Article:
Maurkice Pouncey apologized after wearing a "Free Hernandez" hat in apparent support of Aaron Hernandez, who is facing an execution-style murder charge.
By Ron Cook Pittsburgh Post-Gazette
It's been a big week for apologies in sports. Steelers Pro Bowl center Maurkice Pouncey apologized to those he offended by wearing a "Free Hernandez" hat Saturday night in apparent support of his former University of Florida teammate, Aaron Hernandez, who is facing an execution-style murder charge. Victor Cruz of the New York Giants and Roddy White of the Atlanta Falcons apologized for controversial tweets they made after George Zimmerman was acquitted Sunday in the shooting death of Trayvon Martin. Texas A&M quarterback Johnny Manziel apologized to his coaches for generally being an immature jerk since he won the Heisman Trophy in December. Don't be surprised if Brooklyn Nets coach Jason Kidd is next to apologize after pleading guilty Tuesday to a misdemeanor drunken driving charge from 2012.
That's a lot of regret, real or coerced.
We've become hardened by it all. It seems as if an athlete does something stupid or even criminal every day and then apologizes for it 24 hours later. Is it just me or is it difficult to take the apology seriously? I struggle to see the sincerity. It's much easier to see a cover-my-behind mentality.
Did Pouncey's apology on Twitter -- where else these days? -- come from his heart or was it prompted by his Steelers bosses? I'm betting on choice two. Not to be cynical.
Many people had questions and were troubled by the Zimmerman verdict. A lot were angry about what they perceived to be racial injustice. But few reacted as outrageously as Cruz and White. Cruz tweeted, "Thoroughly confused. Zimmerman doesn't last a year before the hood catches up to him." White wrote on Twitter that the jurors in the case should "go home and kill themselves."
Nice thoughts, right?
React to violence by encouraging more violence?
Did Cruz apologize because the Giants insisted he do it? "It was wrong," he said of his tweet on ESPN radio. "I'm human and things happen and I own up to it."
Did White apologize because his agent told him he could lose popularity with many in the Falcons fan base, not to mention lucrative endorsement deals? "I understand my tweet was extreme," he wrote on Twitter. "I never meant for the people to do that. I was shocked and upset about the verdict. I am sorry."
At least Cruz spoke directly to his radio listeners. He didn't take the easy way out and apologize on Twitter.
"There are a lot of children that follow me, a lot of kids follow me and I don't want them to think I'm trying to incite violence on anyone. That's not what I'm here for. That's not what my intent was -- or is -- at all."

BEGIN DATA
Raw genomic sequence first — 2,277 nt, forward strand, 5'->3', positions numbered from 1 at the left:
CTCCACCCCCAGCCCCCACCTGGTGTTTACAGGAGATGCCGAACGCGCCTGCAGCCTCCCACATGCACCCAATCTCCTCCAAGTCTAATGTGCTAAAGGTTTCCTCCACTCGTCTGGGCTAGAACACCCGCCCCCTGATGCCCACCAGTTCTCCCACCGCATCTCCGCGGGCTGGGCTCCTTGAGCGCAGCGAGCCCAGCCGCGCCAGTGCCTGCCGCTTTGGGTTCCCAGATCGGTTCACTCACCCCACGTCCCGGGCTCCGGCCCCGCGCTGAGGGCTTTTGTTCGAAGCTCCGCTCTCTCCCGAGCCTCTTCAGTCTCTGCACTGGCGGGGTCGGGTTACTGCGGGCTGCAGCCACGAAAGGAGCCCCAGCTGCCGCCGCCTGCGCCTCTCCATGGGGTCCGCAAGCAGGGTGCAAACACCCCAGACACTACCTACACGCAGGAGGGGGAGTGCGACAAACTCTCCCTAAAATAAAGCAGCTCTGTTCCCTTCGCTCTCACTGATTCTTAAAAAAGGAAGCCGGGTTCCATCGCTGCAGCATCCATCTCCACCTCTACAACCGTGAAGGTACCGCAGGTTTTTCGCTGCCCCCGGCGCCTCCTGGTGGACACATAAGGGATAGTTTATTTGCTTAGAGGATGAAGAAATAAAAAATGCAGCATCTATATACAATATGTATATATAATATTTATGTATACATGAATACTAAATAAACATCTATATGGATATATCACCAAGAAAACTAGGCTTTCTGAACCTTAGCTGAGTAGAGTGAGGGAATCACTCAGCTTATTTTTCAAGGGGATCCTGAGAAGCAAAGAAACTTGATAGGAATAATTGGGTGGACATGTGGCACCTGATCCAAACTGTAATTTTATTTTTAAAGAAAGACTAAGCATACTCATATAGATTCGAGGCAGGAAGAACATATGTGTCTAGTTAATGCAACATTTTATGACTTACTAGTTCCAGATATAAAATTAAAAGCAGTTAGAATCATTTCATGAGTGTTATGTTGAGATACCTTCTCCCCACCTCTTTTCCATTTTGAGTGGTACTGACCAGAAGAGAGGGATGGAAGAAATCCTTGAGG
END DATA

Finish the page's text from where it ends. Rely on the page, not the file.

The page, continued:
Along that same line, the prosecutor in the Kidd case also talked about Kidd being a "role model." Explaining why he settled for Kidd speaking to Long Island, N.Y., high school students about the dangers of drunken driving instead of pressing for a stiffer punishment, Suffolk County district attorney Thomas Spota said, "He's going to have the opportunity to talk to [kids] about the foolish mistake that he made and the fact he took responsibility for his actions. That is, for me, more important than three years' probation."
It's true. I know it's true. Athletes are role models for a lot of young people and even some badly misguided adults merely because they can catch a touchdown pass or make a 3-point shot or hit a home run. But that doesn't make it right. It's pretty disheartening, actually.
It's one thing to want to be like Manziel -- "Johnny Football," as he's known -- on the field. He's a talented, exciting player. But there's nothing to be gained by anyone by using Manziel as some sort of moral compass. Actually, that's not entirely true. Kids can learn a lot about how not to behave by observing him. He has disrespected any number of people the past few months, most recently at the Manning Passing Camp in Louisiana. He didn't fulfill his commitment as a coach/counselor, citing illness, but there were reports he was partying heavily at night.
Manziel is 20.
Is it really fair to him to expect him to be a role model? Is it fair to any athlete? It's great if they are wonderful people, but there's nothing in their job description that says they are responsible for your kids. You are responsible as a parent or as a guardian or as an influential person in a kid's life. A teacher, perhaps. A church figure. A coach.
Cruz conceded he still is trying to be a better man. His reputation is largely solid, as best I can tell. He touched the emotions of many in December when he visited the family of Jack Pinto, 6, a victim in the Sandy Hook Elementary School shootings in Newtown, Conn. He was the boy's favorite player. The boy was buried wearing his jersey.
And the lesson Cruz said he learned from the reaction to his tweet?
"You really have to watch what you say."
Those are lessons you wish everyone could learn. Sadly, though, many people -- athletes and otherwise -- never do.